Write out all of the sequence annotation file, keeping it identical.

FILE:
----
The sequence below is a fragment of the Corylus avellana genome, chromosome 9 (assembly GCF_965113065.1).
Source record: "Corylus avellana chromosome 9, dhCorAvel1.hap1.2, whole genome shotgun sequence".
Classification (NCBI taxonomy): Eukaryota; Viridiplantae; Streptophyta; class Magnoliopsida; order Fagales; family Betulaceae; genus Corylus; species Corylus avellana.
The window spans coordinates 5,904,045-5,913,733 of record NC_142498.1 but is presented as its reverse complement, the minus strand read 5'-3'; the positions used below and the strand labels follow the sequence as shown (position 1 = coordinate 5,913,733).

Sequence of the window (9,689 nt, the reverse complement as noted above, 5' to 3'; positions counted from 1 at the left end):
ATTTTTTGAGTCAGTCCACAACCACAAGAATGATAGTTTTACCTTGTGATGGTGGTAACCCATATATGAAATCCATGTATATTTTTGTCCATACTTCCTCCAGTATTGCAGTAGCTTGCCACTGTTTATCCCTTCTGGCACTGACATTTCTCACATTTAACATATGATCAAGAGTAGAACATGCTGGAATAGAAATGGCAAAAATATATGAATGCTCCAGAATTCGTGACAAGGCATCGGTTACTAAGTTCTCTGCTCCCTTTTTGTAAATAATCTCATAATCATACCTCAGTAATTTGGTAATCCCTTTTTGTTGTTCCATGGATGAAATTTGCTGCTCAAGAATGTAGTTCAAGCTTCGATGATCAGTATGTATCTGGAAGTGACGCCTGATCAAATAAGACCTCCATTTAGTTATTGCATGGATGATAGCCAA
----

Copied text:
The sequence below is a fragment of the Corylus avellana genome, chromosome 9 (assembly GCF_965113065.1).
Source record: "Corylus avellana chromosome 9, dhCorAvel1.hap1.2, whole genome shotgun sequence".
Classification (NCBI taxonomy): Eukaryota; Viridiplantae; Streptophyta; class Magnoliopsida; order Fagales; family Betulaceae; genus Corylus; species Corylus avellana.
The window spans coordinates 5,904,045-5,913,733 of record NC_142498.1 but is presented as its reverse complement, the minus strand read 5'-3'; the positions used below and the strand labels follow the sequence as shown (position 1 = coordinate 5,913,733).

Sequence of the window (9,689 nt, the reverse complement as noted above, 5' to 3'; positions counted from 1 at the left end):
ATTTTTTGAGTCAGTCCACAACCACAAGAATGATAGTTTTACCTTGTGATGGTGGTAACCCATATATGAAATCCATGTATATTTTTGTCCATACTTCCTCCAGTATTGCAGTAGCTTGCCACTGTTTATCCCTTCTGGCACTGACATTTCTCACATTTAACATATGATCAAGAGTAGAACATGCTGGAATAGAAATGGCAAAAATATATGAATGCTCCAGAATTCGTGACAAGGCATCGGTTACTAAGTTCTCTGCTCCCTTTTTGTAAATAATCTCATAATCATACCTCAGTAATTTGGTAATCCCTTTTTGTTGTTCCATGGATGAAATTTGCTGCTCAAGAATGTAGTTCAAGCTTCGATGATCAGTATGTATCTGGAAGTGACGCCTGATCAAATAAGACCTCCATTTAGTTATTGCATGGATGATAGCCAA